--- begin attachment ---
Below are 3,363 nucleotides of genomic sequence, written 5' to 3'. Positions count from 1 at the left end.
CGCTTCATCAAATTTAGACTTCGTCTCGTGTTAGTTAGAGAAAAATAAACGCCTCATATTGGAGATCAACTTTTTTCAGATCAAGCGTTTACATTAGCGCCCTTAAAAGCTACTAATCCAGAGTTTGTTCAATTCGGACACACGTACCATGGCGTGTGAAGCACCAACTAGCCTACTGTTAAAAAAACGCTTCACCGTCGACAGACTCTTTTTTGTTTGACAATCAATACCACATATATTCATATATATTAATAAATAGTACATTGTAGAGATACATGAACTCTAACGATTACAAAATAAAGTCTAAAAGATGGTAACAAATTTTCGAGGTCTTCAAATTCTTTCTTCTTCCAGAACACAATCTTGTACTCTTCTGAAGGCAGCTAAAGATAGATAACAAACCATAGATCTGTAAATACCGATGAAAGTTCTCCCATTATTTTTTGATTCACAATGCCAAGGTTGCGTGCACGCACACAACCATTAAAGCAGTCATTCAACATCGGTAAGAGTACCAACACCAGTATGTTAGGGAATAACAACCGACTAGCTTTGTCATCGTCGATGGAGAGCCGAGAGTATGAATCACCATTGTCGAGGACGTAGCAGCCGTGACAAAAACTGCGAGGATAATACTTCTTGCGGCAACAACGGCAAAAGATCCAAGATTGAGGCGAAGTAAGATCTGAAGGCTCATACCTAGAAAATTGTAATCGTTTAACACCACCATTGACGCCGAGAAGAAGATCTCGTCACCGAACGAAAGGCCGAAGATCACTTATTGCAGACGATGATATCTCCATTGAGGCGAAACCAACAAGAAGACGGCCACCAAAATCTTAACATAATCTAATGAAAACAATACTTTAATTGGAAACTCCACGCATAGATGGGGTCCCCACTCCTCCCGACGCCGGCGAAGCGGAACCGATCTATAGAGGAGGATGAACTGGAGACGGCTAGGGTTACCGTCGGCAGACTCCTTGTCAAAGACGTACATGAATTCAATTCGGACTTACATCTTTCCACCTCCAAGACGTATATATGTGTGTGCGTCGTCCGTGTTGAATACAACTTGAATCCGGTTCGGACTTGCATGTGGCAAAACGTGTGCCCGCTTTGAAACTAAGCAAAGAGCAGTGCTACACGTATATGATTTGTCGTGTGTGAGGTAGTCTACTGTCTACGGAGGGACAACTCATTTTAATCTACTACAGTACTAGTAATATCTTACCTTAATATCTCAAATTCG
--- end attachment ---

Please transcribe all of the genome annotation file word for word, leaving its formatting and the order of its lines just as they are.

Below are 3,363 nucleotides of genomic sequence, written 5' to 3'. Positions count from 1 at the left end.
CGCTTCATCAAATTTAGACTTCGTCTCGTGTTAGTTAGAGAAAAATAAACGCCTCATATTGGAGATCAACTTTTTTCAGATCAAGCGTTTACATTAGCGCCCTTAAAAGCTACTAATCCAGAGTTTGTTCAATTCGGACACACGTACCATGGCGTGTGAAGCACCAACTAGCCTACTGTTAAAAAAACGCTTCACCGTCGACAGACTCTTTTTTGTTTGACAATCAATACCACATATATTCATATATATTAATAAATAGTACATTGTAGAGATACATGAACTCTAACGATTACAAAATAAAGTCTAAAAGATGGTAACAAATTTTCGAGGTCTTCAAATTCTTTCTTCTTCCAGAACACAATCTTGTACTCTTCTGAAGGCAGCTAAAGATAGATAACAAACCATAGATCTGTAAATACCGATGAAAGTTCTCCCATTATTTTTTGATTCACAATGCCAAGGTTGCGTGCACGCACACAACCATTAAAGCAGTCATTCAACATCGGTAAGAGTACCAACACCAGTATGTTAGGGAATAACAACCGACTAGCTTTGTCATCGTCGATGGAGAGCCGAGAGTATGAATCACCATTGTCGAGGACGTAGCAGCCGTGACAAAAACTGCGAGGATAATACTTCTTGCGGCAACAACGGCAAAAGATCCAAGATTGAGGCGAAGTAAGATCTGAAGGCTCATACCTAGAAAATTGTAATCGTTTAACACCACCATTGACGCCGAGAAGAAGATCTCGTCACCGAACGAAAGGCCGAAGATCACTTATTGCAGACGATGATATCTCCATTGAGGCGAAACCAACAAGAAGACGGCCACCAAAATCTTAACATAATCTAATGAAAACAATACTTTAATTGGAAACTCCACGCATAGATGGGGTCCCCACTCCTCCCGACGCCGGCGAAGCGGAACCGATCTATAGAGGAGGATGAACTGGAGACGGCTAGGGTTACCGTCGGCAGACTCCTTGTCAAAGACGTACATGAATTCAATTCGGACTTACATCTTTCCACCTCCAAGACGTATATATGTGTGTGCGTCGTCCGTGTTGAATACAACTTGAATCCGGTTCGGACTTGCATGTGGCAAAACGTGTGCCCGCTTTGAAACTAAGCAAAGAGCAGTGCTACACGTATATGATTTGTCGTGTGTGAGGTAGTCTACTGTCTACGGAGGGACAACTCATTTTAATCTACTACAGTACTAGTAATATCTTACCTTAATATCTCAAATTCG